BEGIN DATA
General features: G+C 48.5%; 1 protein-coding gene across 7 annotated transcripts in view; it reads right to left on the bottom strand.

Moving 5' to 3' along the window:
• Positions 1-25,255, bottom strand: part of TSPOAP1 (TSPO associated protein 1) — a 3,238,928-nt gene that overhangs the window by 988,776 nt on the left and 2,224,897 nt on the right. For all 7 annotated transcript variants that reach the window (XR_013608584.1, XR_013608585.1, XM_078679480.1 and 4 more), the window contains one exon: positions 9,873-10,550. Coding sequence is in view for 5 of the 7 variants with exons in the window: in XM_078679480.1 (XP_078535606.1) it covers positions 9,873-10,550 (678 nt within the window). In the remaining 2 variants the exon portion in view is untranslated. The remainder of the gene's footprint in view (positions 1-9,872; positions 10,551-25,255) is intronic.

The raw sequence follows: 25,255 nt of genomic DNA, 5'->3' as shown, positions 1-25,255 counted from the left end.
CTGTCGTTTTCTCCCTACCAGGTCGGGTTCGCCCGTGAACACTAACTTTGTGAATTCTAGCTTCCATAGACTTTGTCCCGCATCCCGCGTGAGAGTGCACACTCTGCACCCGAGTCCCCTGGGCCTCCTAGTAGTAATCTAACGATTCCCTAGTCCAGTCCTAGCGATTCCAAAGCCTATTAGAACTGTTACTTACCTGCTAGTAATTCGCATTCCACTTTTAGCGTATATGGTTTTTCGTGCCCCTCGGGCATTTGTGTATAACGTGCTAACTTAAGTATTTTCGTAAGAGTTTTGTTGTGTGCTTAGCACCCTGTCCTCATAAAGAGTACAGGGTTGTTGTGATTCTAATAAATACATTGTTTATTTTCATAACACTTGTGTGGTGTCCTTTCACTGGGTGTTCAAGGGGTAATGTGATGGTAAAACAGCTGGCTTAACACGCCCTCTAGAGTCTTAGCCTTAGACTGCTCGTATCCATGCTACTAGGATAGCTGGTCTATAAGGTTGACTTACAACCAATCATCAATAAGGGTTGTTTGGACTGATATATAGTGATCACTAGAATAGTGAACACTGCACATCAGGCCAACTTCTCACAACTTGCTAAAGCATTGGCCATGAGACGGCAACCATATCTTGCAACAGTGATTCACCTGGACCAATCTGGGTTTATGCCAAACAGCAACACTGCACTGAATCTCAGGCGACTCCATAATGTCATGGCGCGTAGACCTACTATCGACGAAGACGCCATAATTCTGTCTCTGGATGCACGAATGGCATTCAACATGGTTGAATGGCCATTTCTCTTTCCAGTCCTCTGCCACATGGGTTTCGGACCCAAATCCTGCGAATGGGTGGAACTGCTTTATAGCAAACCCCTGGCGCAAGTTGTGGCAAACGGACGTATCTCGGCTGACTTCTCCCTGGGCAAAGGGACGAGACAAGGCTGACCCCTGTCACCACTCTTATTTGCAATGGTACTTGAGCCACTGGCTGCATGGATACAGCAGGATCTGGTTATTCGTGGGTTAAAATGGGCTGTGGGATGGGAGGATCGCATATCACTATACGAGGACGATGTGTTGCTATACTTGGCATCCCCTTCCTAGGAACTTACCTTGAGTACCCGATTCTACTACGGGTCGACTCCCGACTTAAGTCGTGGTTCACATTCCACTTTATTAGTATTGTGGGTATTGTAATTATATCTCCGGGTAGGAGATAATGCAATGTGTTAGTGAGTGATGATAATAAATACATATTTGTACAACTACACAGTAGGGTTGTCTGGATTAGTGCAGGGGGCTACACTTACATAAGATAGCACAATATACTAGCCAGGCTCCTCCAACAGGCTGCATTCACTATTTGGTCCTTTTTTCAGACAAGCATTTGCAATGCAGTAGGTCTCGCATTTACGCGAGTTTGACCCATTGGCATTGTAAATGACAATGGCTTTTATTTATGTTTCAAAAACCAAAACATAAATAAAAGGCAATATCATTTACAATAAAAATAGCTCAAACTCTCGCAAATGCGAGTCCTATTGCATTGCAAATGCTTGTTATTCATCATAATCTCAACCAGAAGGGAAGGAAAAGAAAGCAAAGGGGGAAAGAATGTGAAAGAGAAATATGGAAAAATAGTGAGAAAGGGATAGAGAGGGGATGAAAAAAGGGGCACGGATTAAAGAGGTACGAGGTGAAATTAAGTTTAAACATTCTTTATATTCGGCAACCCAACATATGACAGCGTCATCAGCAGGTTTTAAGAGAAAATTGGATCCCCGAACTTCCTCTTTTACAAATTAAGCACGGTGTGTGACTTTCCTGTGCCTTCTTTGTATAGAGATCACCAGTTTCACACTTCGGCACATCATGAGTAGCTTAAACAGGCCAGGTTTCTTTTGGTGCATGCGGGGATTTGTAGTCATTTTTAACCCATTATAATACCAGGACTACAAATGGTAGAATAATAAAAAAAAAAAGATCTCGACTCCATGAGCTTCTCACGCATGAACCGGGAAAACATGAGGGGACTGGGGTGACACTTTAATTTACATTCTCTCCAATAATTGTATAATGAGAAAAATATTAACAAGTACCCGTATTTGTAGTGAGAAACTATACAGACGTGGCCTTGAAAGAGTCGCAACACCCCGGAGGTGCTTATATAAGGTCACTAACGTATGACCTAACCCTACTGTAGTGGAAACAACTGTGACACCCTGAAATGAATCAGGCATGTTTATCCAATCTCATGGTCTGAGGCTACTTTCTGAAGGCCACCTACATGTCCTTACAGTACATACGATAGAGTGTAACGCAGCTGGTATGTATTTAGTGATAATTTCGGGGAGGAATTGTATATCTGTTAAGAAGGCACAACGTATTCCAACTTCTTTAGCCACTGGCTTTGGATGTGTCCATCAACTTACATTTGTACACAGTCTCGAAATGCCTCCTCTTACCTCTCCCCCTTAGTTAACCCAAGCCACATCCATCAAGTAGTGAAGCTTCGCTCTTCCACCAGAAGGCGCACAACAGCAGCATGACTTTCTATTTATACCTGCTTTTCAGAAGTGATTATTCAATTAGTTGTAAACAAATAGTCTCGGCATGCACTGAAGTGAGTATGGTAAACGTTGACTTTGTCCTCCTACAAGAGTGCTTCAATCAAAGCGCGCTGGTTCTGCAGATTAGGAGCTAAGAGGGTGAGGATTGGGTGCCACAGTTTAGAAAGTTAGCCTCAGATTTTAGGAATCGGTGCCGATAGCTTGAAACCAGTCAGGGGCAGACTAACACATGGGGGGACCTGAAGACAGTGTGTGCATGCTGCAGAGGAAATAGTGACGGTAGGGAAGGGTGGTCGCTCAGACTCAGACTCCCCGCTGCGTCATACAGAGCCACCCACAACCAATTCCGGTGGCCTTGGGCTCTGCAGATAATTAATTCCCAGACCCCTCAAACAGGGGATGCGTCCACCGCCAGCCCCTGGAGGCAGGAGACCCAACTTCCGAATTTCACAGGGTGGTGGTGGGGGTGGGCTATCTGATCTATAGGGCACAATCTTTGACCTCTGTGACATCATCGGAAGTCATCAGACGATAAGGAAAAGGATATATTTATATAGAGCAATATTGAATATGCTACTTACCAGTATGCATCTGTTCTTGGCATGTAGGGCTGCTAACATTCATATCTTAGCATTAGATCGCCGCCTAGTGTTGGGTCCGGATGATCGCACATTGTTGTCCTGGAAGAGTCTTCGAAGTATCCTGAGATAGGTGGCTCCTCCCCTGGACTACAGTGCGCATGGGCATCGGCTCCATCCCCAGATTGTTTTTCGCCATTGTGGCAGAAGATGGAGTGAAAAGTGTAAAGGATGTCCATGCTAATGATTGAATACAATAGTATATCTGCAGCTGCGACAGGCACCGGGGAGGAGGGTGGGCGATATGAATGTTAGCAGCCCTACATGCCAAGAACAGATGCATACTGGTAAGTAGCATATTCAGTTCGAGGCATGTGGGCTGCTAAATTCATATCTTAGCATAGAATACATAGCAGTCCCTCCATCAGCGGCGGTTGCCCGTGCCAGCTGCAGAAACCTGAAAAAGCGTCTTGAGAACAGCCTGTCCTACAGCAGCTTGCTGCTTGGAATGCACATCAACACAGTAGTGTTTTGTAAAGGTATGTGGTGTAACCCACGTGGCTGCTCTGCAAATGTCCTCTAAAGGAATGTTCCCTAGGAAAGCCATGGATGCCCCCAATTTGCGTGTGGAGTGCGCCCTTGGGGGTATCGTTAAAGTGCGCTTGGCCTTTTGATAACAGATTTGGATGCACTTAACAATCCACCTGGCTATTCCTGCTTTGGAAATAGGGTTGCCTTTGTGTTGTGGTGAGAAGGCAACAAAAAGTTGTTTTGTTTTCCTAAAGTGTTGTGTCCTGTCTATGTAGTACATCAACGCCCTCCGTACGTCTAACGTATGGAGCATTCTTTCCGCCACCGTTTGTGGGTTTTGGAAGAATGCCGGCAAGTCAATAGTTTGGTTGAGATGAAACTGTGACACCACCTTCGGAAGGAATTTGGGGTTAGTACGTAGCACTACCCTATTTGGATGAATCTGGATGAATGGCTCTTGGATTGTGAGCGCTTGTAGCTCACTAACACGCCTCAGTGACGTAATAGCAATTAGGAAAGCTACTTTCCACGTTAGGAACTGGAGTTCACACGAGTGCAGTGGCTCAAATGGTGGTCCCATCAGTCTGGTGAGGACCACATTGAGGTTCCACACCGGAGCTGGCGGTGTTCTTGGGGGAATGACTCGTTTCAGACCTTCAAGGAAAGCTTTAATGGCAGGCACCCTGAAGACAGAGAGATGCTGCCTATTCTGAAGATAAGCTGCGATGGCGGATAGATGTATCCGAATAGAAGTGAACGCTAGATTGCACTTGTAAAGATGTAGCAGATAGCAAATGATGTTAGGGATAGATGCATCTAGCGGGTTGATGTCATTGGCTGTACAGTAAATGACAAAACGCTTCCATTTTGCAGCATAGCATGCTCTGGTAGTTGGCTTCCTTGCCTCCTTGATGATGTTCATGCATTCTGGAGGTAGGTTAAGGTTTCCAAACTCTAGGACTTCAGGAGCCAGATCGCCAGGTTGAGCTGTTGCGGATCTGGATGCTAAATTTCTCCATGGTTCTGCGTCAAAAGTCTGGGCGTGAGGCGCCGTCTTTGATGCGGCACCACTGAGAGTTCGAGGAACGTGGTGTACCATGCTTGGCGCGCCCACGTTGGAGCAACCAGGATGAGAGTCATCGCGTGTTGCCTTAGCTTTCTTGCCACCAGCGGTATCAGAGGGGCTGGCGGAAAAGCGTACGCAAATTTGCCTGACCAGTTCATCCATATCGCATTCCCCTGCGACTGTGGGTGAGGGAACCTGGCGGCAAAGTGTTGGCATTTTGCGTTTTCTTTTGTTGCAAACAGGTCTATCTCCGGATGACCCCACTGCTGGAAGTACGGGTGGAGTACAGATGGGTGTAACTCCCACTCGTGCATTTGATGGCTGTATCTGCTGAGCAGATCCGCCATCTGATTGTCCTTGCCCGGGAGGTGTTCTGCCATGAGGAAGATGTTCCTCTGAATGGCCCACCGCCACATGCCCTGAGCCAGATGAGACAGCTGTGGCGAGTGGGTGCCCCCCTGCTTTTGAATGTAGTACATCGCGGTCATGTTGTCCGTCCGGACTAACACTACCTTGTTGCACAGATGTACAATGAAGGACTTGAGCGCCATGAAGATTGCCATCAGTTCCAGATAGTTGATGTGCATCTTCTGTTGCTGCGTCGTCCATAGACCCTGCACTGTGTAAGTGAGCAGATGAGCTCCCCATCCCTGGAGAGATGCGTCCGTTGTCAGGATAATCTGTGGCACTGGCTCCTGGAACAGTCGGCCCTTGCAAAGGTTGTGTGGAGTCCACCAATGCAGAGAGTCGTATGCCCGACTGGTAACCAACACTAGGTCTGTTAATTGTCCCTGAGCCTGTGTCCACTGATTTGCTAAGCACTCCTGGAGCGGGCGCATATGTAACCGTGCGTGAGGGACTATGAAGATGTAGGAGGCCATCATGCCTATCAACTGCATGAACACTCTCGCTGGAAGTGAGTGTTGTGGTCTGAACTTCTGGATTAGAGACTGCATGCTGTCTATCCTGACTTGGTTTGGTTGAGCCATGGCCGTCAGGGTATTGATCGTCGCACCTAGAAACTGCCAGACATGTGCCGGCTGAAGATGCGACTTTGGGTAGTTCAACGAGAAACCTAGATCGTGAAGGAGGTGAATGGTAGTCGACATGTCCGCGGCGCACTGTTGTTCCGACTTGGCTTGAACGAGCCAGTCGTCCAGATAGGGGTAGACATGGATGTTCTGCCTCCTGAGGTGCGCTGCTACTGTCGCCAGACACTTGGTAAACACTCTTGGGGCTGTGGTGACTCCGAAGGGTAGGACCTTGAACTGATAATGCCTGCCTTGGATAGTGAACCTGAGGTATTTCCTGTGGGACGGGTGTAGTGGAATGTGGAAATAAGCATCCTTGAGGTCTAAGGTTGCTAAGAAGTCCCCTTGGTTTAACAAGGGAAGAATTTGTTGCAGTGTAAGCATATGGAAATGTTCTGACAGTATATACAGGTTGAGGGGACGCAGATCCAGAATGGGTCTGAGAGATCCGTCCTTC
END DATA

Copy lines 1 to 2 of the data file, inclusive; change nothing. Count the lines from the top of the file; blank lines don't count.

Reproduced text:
General features: G+C 48.5%; 1 protein-coding gene across 7 annotated transcripts in view; it reads right to left on the bottom strand.

Moving 5' to 3' along the window: